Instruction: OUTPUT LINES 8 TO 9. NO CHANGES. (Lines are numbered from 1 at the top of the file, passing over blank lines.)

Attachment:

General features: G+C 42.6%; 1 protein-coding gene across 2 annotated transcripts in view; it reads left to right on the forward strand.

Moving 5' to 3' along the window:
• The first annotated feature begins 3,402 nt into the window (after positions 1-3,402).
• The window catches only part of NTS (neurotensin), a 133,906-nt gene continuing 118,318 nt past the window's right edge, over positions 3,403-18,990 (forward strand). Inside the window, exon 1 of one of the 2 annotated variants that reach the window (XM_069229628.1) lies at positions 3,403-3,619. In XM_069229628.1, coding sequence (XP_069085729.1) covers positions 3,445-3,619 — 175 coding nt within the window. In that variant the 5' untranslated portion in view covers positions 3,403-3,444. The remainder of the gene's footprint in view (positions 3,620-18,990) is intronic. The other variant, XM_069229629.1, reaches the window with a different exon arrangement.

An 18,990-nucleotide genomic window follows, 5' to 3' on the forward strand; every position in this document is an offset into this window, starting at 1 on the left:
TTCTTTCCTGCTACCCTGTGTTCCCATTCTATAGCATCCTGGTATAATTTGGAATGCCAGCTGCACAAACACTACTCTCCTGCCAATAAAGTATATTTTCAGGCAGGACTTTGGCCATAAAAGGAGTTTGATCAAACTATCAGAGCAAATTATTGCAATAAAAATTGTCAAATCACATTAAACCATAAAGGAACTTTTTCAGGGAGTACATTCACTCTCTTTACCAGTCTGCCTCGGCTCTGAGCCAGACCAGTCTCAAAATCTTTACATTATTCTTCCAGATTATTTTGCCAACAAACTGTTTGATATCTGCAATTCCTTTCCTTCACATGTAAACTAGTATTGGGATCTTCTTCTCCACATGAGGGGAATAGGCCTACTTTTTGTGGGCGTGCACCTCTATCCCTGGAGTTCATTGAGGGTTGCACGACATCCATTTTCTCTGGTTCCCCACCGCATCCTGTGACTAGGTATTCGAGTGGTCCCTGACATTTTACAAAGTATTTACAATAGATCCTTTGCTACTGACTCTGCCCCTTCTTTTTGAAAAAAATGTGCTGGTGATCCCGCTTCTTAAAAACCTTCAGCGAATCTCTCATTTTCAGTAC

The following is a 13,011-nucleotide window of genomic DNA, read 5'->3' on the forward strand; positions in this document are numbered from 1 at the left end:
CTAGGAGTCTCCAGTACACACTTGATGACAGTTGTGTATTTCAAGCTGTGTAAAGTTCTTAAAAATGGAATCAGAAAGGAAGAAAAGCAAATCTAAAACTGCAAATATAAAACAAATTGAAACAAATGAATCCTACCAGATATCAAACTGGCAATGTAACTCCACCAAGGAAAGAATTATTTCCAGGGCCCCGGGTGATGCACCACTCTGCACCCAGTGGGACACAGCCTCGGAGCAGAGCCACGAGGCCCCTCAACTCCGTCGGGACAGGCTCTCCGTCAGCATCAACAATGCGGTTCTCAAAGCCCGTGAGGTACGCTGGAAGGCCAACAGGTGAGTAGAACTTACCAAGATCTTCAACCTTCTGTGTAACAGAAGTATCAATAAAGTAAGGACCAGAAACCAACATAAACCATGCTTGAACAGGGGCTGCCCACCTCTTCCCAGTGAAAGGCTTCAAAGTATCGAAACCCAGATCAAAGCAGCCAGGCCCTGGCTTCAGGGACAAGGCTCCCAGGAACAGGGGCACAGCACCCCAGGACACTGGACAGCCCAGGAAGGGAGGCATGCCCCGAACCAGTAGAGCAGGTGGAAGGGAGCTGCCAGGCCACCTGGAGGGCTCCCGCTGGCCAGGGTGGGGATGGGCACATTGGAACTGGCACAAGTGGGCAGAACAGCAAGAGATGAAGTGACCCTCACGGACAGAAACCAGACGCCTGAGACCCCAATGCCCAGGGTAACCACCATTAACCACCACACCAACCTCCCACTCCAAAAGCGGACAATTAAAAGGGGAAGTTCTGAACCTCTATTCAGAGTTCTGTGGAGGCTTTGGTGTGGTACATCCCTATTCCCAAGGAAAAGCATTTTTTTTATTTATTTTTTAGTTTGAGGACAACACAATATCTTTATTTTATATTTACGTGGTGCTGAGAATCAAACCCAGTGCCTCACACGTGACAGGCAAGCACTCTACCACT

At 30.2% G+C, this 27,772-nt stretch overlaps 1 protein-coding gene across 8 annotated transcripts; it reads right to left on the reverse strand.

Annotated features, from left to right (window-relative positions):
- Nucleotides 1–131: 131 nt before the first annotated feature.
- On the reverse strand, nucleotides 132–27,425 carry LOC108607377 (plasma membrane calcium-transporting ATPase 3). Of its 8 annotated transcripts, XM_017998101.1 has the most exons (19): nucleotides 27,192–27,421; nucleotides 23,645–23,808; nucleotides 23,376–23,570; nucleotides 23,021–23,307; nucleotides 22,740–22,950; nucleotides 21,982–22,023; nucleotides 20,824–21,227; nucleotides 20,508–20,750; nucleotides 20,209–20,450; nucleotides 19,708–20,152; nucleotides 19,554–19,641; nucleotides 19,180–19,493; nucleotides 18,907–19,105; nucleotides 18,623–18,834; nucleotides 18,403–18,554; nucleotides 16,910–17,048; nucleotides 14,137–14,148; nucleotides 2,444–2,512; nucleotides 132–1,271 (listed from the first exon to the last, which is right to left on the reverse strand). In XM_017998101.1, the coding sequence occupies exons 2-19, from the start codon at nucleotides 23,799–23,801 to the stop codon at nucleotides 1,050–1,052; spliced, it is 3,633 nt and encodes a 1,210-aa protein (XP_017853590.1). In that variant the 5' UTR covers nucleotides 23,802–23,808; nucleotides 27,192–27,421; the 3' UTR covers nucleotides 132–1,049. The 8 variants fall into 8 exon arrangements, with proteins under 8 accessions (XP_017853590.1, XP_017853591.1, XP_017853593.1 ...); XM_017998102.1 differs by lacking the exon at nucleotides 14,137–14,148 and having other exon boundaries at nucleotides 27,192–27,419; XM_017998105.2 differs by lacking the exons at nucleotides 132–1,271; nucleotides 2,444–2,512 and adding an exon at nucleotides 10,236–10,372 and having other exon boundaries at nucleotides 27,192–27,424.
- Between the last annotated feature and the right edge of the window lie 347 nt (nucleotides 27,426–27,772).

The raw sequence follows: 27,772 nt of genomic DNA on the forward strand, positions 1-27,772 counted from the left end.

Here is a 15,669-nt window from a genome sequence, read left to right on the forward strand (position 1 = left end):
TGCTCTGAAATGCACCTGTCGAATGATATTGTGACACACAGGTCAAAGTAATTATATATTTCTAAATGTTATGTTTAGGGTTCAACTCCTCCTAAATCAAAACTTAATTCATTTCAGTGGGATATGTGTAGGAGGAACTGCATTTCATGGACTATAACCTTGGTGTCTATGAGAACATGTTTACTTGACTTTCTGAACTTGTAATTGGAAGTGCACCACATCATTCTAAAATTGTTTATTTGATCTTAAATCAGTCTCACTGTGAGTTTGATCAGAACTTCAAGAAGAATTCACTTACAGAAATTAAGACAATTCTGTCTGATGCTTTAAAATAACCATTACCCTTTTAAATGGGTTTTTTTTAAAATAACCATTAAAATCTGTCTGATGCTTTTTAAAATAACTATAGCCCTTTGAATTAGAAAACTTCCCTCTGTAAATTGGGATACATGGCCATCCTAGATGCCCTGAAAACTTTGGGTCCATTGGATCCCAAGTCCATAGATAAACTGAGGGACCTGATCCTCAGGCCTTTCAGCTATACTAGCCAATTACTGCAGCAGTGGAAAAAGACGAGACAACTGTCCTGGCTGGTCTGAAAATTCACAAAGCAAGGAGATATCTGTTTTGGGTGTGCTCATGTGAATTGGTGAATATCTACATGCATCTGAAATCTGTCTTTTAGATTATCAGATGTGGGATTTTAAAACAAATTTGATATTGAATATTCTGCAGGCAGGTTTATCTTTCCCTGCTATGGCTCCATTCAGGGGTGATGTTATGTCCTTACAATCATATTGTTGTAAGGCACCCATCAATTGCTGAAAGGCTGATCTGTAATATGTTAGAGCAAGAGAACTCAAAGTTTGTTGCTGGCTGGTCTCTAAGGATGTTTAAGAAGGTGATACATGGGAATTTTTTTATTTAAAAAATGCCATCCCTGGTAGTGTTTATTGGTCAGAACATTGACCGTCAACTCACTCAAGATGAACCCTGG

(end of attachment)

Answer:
CTAGGAGTCTCCAGTACACACTTGATGACAGTTGTGTATTTCAAGCTGTGTAAAGTTCTTAAAAATGGAATCAGAAAGGAAGAAAAGCAAATCTAAAACTGCAAATATAAAACAAATTGAAACAAATGAATCCTACCAGATATCAAACTGGCAATGTAACTCCACCAAGGAAAGAATTATTTCCAGGGCCCCGGGTGATGCACCACTCTGCACCCAGTGGGACACAGCCTCGGAGCAGAGCCACGAGGCCCCTCAACTCCGTCGGGACAGGCTCTCCGTCAGCATCAACAATGCGGTTCTCAAAGCCCGTGAGGTACGCTGGAAGGCCAACAGGTGAGTAGAACTTACCAAGATCTTCAACCTTCTGTGTAACAGAAGTATCAATAAAGTAAGGACCAGAAACCAACATAAACCATGCTTGAACAGGGGCTGCCCACCTCTTCCCAGTGAAAGGCTTCAAAGTATCGAAACCCAGATCAAAGCAGCCAGGCCCTGGCTTCAGGGACAAGGCTCCCAGGAACAGGGGCACAGCACCCCAGGACACTGGACAGCCCAGGAAGGGAGGCATGCCCCGAACCAGTAGAGCAGGTGGAAGGGAGCTGCCAGGCCACCTGGAGGGCTCCCGCTGGCCAGGGTGGGGATGGGCACATTGGAACTGGCACAAGTGGGCAGAACAGCAAGAGATGAAGTGACCCTCACGGACAGAAACCAGACGCCTGAGACCCCAATGCCCAGGGTAACCACCATTAACCACCACACCAACCTCCCACTCCAAAAGCGGACAATTAAAAGGGGAAGTTCTGAACCTCTATTCAGAGTTCTGTGGAGGCTTTGGTGTGGTACATCCCTATTCCCAAGGAAAAGCATTTTTTTTATTTATTTTTTAGTTTGAGGACAACACAATATCTTTATTTTATATTTACGTGGTGCTGAGAATCAAACCCAGTGCCTCACACGTGACAGGCAAGCACTCTACCACT

At 30.2% G+C, this 27,772-nt stretch overlaps 1 protein-coding gene across 8 annotated transcripts; it reads right to left on the reverse strand.